Don’t worry, this blog is only two months overdue. I might eventually dig myself out of the large blogging hole I have dug for myself.
We spent the first two weeks of our time in New Zealand getting sorted. The twelve boxes we arrived in New Zealand with were unpacked We opened a bank account and looked for apartments. The housing options were rather limited. The first thing is that New Zealand does not believe in insulation. I don’t understand the logic behind not insulating houses in a country with very expensive electricity, where it is is 50F a good portion of the year, although I suspect it is related to shipping costs. The second thing is that they do not believe in central heat. The new builds have heat pumps, some of the houses have gas or wood fireplaces, and many just use portable electric heaters in each room. The combination of these factors leads to damp drafty houses. Luckily housing is pretty affordable compared to Boulder prices. Rent is paid weekly, and I don’t think that we saw a single house for rent for more than $2000USD/month. We ended up in new build house that is on the market for sale. We are hoping that it will stay for sale for awhile and that we will eventually move out on our terms.
We have discovered that some things are cheap in New Zealand and some things are expensive compared to the states. It also depends on how you look at the value of the currency. Salaries in New Zealand are close to those in the US (higher at the low end, lower at the high end) if you treat 1NZD as equal to 1 USD, but 1 NZD is worth $0.68 USD. At first glance restaurants look expensive since you do not tip, and tax is included in the price. A $20 NZD burger seems expensive, but it is about the same price as a $10 USD burger after tax, tip, and currency exchange. If NZD is your currency and you are paid a comparable amount of NZD as USD (which are worth more) the $20 burger is really $20. This makes things seem very reasonable for a US tourist, but a lot more expensive if you live in New Zealand.
All of our time critical endeavors got sorted out in our first nine days in New Plymouth, and Katy still hadn’t started work yet, so we decided to take Yoshi on a road trip to the Rotorua area. We packed our camping gear and set out. Rotorua is an area near the center of the north island about a four hour drive from New Plymouth. New Zealand’s interpretation of speed limits and highways are very different than the states. First of all they have two main speed limits, 50 KPH (31 MPH) in town and 100 KPH (62 MPH) outside of town. Secondly they have very few roads with any shoulder at all, but a highway (usually) does. Also you can count on the highways being sealed (paved) but not necessarily other roads in remote parts. Combine these factors, and you have roads that are 60 MPH, but have corners where the suggested speed limit is 15 MPH.
We had an uneventful drive and camped at a lake with a nice view. At dinner we discovered that there had been a rather large miscommunication, and Katy only had sandals, which we decided were not the best footwear for our planned 20 mile backpacking adventure planned for next two days.
The next morning we made a detour to town and picked up some sneakers and then headed to the hot water beach trailhead. It was a 10 mile hike (or tramp in New Zealand English) partially around Lake Tarawera to the campground. The campground is only accessible by boat or trail, and the area gets its name from the near boiling geothermal water that flows into the lake at this point creating a hot tub like portion of the lake where it mixes with the cool lake water. It is a little more variable than a hot tub, since the water temperature wasn’t uniform from the top to the bottom, and sometimes you got surges of really hot or cold water. We went in the water for awhile and then cooked some dinner. That evening we played some cards and Settlers and got a few bug bites around our ankles. The bites initially felt like a small prick, but did not itch and just left a small red mark. The next morning was a different story. The small innocuous bites had turned into large hard red welts that itched furiously. That was our first introduction the New Zealand sand fly. We learned (the hard way) that sand fly bites itch for three weeks, and the welts that they leave can take a month or longer to go away. Needless to say they became rather unpleasant, and one of our next stops after the hike was to load up on bug spray. Sand flies normally appear near water and mainly stick within three feet of the ground so if you have pants and shoes on you tend to be pretty protected (Katy: or most people would be, they love Todd and are perfectly happy to bite him on any exposed skin).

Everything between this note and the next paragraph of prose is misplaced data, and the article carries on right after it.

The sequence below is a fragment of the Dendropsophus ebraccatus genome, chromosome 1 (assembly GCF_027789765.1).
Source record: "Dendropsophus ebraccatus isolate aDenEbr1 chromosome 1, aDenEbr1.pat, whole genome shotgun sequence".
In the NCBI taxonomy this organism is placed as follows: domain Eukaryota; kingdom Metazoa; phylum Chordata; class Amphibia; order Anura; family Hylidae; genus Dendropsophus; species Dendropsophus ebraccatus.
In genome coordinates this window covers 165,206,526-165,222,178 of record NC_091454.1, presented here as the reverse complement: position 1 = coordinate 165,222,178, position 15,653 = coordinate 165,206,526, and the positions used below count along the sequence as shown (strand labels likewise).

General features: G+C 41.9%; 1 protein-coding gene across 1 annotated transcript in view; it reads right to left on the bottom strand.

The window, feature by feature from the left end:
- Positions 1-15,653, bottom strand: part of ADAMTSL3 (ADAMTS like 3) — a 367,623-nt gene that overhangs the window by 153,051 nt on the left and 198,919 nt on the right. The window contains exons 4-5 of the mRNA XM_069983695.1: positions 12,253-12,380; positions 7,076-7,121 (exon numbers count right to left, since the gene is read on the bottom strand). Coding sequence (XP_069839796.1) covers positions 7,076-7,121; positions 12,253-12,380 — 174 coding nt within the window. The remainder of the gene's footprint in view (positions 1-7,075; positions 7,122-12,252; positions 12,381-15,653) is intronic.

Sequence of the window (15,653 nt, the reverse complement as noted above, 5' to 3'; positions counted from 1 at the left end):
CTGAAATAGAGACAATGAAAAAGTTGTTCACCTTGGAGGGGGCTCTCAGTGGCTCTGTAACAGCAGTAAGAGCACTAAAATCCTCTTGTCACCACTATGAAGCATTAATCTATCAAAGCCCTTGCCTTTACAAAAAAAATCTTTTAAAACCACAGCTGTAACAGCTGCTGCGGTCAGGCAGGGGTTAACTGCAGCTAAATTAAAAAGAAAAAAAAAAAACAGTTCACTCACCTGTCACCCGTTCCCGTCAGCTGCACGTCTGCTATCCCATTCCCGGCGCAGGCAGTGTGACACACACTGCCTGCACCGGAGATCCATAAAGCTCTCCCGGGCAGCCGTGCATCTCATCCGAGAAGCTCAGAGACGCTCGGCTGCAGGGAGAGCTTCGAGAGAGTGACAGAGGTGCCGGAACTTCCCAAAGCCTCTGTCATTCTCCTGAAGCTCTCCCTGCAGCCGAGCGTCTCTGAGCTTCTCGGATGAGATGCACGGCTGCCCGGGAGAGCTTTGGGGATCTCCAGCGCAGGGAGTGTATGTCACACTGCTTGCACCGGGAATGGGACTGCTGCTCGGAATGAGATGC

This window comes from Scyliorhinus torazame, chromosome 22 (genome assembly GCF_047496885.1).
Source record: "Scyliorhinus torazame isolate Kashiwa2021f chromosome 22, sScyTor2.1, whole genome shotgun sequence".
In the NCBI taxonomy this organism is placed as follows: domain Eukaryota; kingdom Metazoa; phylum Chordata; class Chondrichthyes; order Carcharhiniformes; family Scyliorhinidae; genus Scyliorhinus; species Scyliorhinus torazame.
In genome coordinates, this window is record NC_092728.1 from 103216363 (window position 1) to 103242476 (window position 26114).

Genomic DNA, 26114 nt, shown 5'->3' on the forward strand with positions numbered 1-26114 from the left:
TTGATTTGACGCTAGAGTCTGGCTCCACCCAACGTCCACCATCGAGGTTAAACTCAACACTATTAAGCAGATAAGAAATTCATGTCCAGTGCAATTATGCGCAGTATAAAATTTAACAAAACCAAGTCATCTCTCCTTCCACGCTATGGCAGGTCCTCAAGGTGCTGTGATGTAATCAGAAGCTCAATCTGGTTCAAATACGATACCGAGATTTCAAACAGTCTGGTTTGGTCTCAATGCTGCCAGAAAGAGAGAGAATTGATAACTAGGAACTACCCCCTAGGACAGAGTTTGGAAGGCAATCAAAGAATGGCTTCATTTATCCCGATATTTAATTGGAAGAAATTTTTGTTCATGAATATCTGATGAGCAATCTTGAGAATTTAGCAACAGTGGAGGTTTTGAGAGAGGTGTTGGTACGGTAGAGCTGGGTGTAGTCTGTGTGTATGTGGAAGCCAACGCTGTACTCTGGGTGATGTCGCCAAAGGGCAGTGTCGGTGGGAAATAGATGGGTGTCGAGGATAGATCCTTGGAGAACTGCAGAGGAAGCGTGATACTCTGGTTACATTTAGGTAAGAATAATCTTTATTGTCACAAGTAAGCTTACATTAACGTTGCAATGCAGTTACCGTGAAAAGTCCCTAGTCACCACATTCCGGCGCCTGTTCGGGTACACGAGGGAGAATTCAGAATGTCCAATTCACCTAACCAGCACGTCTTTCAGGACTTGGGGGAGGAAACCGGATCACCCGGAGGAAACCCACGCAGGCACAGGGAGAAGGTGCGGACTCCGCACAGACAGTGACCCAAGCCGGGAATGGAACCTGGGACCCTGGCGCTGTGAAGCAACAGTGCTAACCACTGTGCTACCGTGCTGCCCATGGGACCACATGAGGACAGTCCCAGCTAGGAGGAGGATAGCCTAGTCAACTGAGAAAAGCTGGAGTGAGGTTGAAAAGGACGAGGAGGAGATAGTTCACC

That morning we hiked out and then headed to our next camping area, Waikite Valley Hot Springs. The hot springs allow you to camp for $5 more than just single day admission. We got our fill of the hot springs in the evening and the next morning and then headed to the Wai-O-Tapu Thermal Wonderland, which is a geothermal pool park. One thing with New Zealand is that admission tickets to attractions in New Zealand are expensive, typically $20-60 NZD for admission, so you really need to pick and choose what you want to do. The geothermal park had a geyser that is not as faithful as Old Faithful, which means they add soap to break up the surface tension so it erupts on schedule at 10:30am every morning. There was a short walk around the area that had a lot of the geothermal activity. I would compare it to a miniature Yellowstone.
Our final stop was the town of Rotorua. You can tell that Rotorua is a tourist town, but it is also one of the outdoor centers for the north island. As nice as it would be to live in an area like Rotorua, I think that you would feel like a tourist a lot of the time. We had a great mini escape before we drove back to our motel in New Plymouth and moved into house #1 the next day.